IT Labor Shortage a Fraud

IT Labor Shortage is a Fraud!

Simply another attempt by corporations to access cheap,
young overseas labor at the expense of US citizens

The Sucking Sound

In an effort to reduce the alleged shortage of IT (computer) workers in the US., the federal government is allowing relaxed foreign temporary worker restrictions in order to recruit more IT workers from overseas.

Note that most of this was written before the full effect of the dot-com collapse and economic downturn was active. The impact of the H-1B and L-1 visa programs on working professional citizens has since grown even stronger, as the unemployment rate for technical workers is moving sky high, approaching that of non-college unemployment, and surpassing it in parts of California.
The shortage is nothing but a manufactured attempt to take jobs away from educated Americans and give them to lower-wage "guest workers" instead.

Let us illustrate with an example:

Oracle database administrators are in high demand right now. Their yearly salaries are running into the six-digit range.

I have a friend I will call "Bob." Bob, who is a full citizen of the U.S.A., wants to be an Oracle database administrator. He therefore took some rather expensive courses in Oracle technology. The problem, however, is that nobody wants to hire somebody without paid experience in Oracle, despite the fact that Bob has experience with a wide variety of computer technologies. Bob is no dummy.

Rather than turn to those new to the narrow specialty of Oracle database administration, corporations would rather look overseas. This way they not only get an experienced employee, but they can also pay them less. This is because visa workers have less legal protection and less options if they lose their job, giving them less wage negotiating leverage. Bob loses both a job opportunity and experience.

(If the databases are deemed too important to be left directly in the hands of specialty-switcher, then a mentoring arrangement could be made with a contracting agency. It is always good to have a backup expert familiar with your business anyhow.)

Further, this is causing some nasty age discrimination. According to James R. Wolf (Microtimes, 4/24/98, pg. 148), the IT unemployment rate for people over the age of 50 is "a staggering 17%". Seventeen percent does not sound like a shortage too us. (The "full employment rate" is usually given as between zero and 4%.)

Corporations simply want disposable, cheap labor. To get it they are manufacturing this so called labor shortage. I would probably do the same thing in their shoes. (Finding more for less is a common assignment after all.)

But why just computer professionals? Why aren't other professions being targeted the same way? The answer is that there is no strong IT professional or political organization. Doctors, lawyers, accountants, etc. have strong organizations that speak up for them via political connections and PACs. Because of the fast-changing nature of computer technology, organizing computer professionals is a tough job.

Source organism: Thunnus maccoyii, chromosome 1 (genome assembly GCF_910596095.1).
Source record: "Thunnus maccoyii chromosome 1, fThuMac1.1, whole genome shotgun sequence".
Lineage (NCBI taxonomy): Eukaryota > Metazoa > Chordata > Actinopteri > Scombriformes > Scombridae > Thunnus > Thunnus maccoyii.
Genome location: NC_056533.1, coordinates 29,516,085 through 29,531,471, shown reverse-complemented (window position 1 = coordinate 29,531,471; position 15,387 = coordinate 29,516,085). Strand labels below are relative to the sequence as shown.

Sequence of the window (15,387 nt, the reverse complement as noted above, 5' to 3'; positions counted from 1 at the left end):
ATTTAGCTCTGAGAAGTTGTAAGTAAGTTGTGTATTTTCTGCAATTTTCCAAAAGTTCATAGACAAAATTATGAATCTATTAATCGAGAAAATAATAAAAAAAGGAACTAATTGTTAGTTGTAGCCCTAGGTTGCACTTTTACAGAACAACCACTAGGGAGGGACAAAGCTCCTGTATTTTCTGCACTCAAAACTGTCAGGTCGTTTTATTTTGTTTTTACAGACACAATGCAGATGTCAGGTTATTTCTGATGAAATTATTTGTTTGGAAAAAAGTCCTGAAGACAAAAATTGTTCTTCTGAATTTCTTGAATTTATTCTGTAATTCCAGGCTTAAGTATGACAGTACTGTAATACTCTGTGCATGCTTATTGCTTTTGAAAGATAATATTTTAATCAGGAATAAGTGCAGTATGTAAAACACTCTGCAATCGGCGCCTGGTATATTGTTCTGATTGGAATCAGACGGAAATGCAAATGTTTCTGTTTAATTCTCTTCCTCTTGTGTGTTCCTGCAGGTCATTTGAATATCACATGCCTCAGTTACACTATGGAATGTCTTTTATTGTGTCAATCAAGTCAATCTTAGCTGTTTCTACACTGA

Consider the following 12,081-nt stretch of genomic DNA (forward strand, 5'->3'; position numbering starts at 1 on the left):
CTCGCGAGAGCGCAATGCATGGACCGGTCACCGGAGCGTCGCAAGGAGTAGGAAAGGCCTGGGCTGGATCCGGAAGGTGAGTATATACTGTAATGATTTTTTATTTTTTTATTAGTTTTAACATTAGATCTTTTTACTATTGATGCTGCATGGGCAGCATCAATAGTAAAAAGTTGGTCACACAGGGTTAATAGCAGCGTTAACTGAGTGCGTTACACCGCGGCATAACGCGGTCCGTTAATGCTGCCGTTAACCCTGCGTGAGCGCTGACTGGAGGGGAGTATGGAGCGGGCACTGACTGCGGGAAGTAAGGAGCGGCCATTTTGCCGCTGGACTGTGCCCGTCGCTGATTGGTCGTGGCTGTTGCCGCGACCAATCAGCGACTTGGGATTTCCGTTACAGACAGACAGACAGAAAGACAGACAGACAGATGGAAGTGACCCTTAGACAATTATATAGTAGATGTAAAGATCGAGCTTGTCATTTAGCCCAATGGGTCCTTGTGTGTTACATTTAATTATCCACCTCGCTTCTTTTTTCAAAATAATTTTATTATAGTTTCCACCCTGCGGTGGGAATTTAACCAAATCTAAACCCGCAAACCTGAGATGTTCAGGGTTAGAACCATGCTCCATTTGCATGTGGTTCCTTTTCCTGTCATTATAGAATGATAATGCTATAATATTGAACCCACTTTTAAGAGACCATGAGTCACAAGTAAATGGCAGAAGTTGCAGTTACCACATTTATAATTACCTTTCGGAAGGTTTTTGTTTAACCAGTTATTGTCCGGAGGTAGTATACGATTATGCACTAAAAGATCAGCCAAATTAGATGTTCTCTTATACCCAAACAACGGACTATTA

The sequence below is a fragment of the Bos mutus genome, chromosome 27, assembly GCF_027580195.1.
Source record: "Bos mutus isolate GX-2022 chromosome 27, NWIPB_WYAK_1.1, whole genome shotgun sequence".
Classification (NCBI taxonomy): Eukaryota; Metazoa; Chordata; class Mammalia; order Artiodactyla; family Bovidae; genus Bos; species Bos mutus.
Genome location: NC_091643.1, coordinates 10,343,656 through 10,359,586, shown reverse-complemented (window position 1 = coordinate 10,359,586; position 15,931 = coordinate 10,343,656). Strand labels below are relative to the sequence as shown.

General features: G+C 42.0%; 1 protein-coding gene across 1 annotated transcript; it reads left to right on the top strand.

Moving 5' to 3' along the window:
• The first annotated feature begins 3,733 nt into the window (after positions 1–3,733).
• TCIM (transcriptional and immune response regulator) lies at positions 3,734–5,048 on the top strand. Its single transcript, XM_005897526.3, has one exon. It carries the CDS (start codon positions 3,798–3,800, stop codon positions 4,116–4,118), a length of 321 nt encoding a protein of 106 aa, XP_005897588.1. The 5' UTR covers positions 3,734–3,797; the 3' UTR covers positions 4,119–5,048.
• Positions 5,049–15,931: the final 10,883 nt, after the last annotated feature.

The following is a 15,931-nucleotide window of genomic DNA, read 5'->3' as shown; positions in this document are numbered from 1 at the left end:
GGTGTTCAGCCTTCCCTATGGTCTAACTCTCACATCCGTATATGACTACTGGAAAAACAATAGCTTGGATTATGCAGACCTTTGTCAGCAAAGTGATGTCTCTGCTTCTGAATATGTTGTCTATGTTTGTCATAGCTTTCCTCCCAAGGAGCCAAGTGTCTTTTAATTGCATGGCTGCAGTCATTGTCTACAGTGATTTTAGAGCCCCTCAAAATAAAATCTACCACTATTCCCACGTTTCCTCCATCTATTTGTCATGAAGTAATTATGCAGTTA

We computer professionals need a similar voice before the giant sucking sound sucks our jobs away to low-wage non-citizens.

HR Clue-less

Another reason for the apparent shortage has more to do with naiveté than with greed. The Human Resource (HR) departments of many companies are used to putting a search out for people with 5 to 10 years of experience. Many high demand computer technologies were still on the drawing board 5 years ago.

In 1997 we saw an ad for a "programmer with 3 years of ASP experience." ASP was only out for one year! Anybody claiming to have 3 years of ASP must own either a time-machine or a slippery tongue. The Human Resource "experts" simply don't understand the pace of computer technology, and thus inflate the rates of experienced IT professionals while filtering out those new to a particular specialty (actually ASP is a subspecialty).

Instant Employee

It also appears that companies want to spend less and less on training and learning curves. Thus, they want "out-of-the-box" employees ready to go. To some extent this is understandable; we all want instant gratification. However, many companies are taking this to the extreme. They will often pay twice as much for a candidate who claims they had years of paid experience in the specific buzzwords being asked for rather than someone who recently took courses on the specific topics or is a proven fast learner.

Because the computer world changes so fast, the ability to learn is much more important than simply having a body of existing knowledge. Again, the HR department seems to be incorrectly applying the principles of the slow-changing professions to the computer world. Wake up HR, your familiar habits don't fit our profession.

It seems like it's the HR department that needs the training, not computer professionals!

Back | U.C.Davis Report | Fixing the Visa System | Corrections to PAEA Visa Claims | Visa Education & Work Ethic Myths | Globalism and Offshoring Criticism | Visa Demand & Skill Quantity
Doc version: 2f - 2003